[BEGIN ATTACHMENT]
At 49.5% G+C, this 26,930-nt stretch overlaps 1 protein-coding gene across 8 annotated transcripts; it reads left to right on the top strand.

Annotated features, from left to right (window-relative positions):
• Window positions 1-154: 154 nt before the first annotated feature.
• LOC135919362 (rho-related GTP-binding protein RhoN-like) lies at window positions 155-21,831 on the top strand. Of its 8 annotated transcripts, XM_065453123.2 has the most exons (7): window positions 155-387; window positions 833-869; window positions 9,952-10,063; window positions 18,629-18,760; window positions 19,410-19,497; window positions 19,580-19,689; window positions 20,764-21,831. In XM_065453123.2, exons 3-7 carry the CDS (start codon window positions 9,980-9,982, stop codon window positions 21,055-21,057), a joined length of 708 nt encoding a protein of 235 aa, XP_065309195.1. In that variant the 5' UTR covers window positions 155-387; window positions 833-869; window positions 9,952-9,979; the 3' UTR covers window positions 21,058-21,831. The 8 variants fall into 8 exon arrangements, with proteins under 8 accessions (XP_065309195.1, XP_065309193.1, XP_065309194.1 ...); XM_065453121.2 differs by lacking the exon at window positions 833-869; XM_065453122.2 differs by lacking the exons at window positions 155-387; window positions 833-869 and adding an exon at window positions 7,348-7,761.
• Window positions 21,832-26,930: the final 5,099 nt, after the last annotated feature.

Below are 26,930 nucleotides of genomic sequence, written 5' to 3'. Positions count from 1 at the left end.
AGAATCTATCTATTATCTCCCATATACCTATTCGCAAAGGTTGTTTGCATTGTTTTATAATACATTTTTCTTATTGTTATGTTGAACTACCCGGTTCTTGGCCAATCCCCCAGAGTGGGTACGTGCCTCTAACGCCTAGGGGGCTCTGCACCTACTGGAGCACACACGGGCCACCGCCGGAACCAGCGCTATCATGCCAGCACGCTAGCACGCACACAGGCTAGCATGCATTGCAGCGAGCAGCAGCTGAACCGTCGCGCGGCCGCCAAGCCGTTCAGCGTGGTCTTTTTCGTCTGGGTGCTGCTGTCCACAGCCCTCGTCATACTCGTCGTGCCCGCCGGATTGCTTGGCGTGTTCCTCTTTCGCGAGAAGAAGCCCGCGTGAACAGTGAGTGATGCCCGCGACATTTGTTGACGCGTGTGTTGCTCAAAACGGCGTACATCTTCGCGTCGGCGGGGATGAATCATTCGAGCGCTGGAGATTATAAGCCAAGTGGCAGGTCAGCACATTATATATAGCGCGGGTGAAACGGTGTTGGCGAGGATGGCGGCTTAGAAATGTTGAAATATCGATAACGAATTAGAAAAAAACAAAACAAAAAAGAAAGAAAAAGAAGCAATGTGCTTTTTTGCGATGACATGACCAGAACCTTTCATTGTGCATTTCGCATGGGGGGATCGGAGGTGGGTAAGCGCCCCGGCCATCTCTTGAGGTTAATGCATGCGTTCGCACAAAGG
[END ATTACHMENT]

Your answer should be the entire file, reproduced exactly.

At 49.5% G+C, this 26,930-nt stretch overlaps 1 protein-coding gene across 8 annotated transcripts; it reads left to right on the top strand.

Annotated features, from left to right (window-relative positions):
• Window positions 1-154: 154 nt before the first annotated feature.
• LOC135919362 (rho-related GTP-binding protein RhoN-like) lies at window positions 155-21,831 on the top strand. Of its 8 annotated transcripts, XM_065453123.2 has the most exons (7): window positions 155-387; window positions 833-869; window positions 9,952-10,063; window positions 18,629-18,760; window positions 19,410-19,497; window positions 19,580-19,689; window positions 20,764-21,831. In XM_065453123.2, exons 3-7 carry the CDS (start codon window positions 9,980-9,982, stop codon window positions 21,055-21,057), a joined length of 708 nt encoding a protein of 235 aa, XP_065309195.1. In that variant the 5' UTR covers window positions 155-387; window positions 833-869; window positions 9,952-9,979; the 3' UTR covers window positions 21,058-21,831. The 8 variants fall into 8 exon arrangements, with proteins under 8 accessions (XP_065309195.1, XP_065309193.1, XP_065309194.1 ...); XM_065453121.2 differs by lacking the exon at window positions 833-869; XM_065453122.2 differs by lacking the exons at window positions 155-387; window positions 833-869 and adding an exon at window positions 7,348-7,761.
• Window positions 21,832-26,930: the final 5,099 nt, after the last annotated feature.

Below are 26,930 nucleotides of genomic sequence, written 5' to 3'. Positions count from 1 at the left end.
AGAATCTATCTATTATCTCCCATATACCTATTCGCAAAGGTTGTTTGCATTGTTTTATAATACATTTTTCTTATTGTTATGTTGAACTACCCGGTTCTTGGCCAATCCCCCAGAGTGGGTACGTGCCTCTAACGCCTAGGGGGCTCTGCACCTACTGGAGCACACACGGGCCACCGCCGGAACCAGCGCTATCATGCCAGCACGCTAGCACGCACACAGGCTAGCATGCATTGCAGCGAGCAGCAGCTGAACCGTCGCGCGGCCGCCAAGCCGTTCAGCGTGGTCTTTTTCGTCTGGGTGCTGCTGTCCACAGCCCTCGTCATACTCGTCGTGCCCGCCGGATTGCTTGGCGTGTTCCTCTTTCGCGAGAAGAAGCCCGCGTGAACAGTGAGTGATGCCCGCGACATTTGTTGACGCGTGTGTTGCTCAAAACGGCGTACATCTTCGCGTCGGCGGGGATGAATCATTCGAGCGCTGGAGATTATAAGCCAAGTGGCAGGTCAGCACATTATATATAGCGCGGGTGAAACGGTGTTGGCGAGGATGGCGGCTTAGAAATGTTGAAATATCGATAACGAATTAGAAAAAAACAAAACAAAAAAGAAAGAAAAAGAAGCAATGTGCTTTTTTGCGATGACATGACCAGAACCTTTCATTGTGCATTTCGCATGGGGGGATCGGAGGTGGGTAAGCGCCCCGGCCATCTCTTGAGGTTAATGCATGCGTTCGCACAAAGG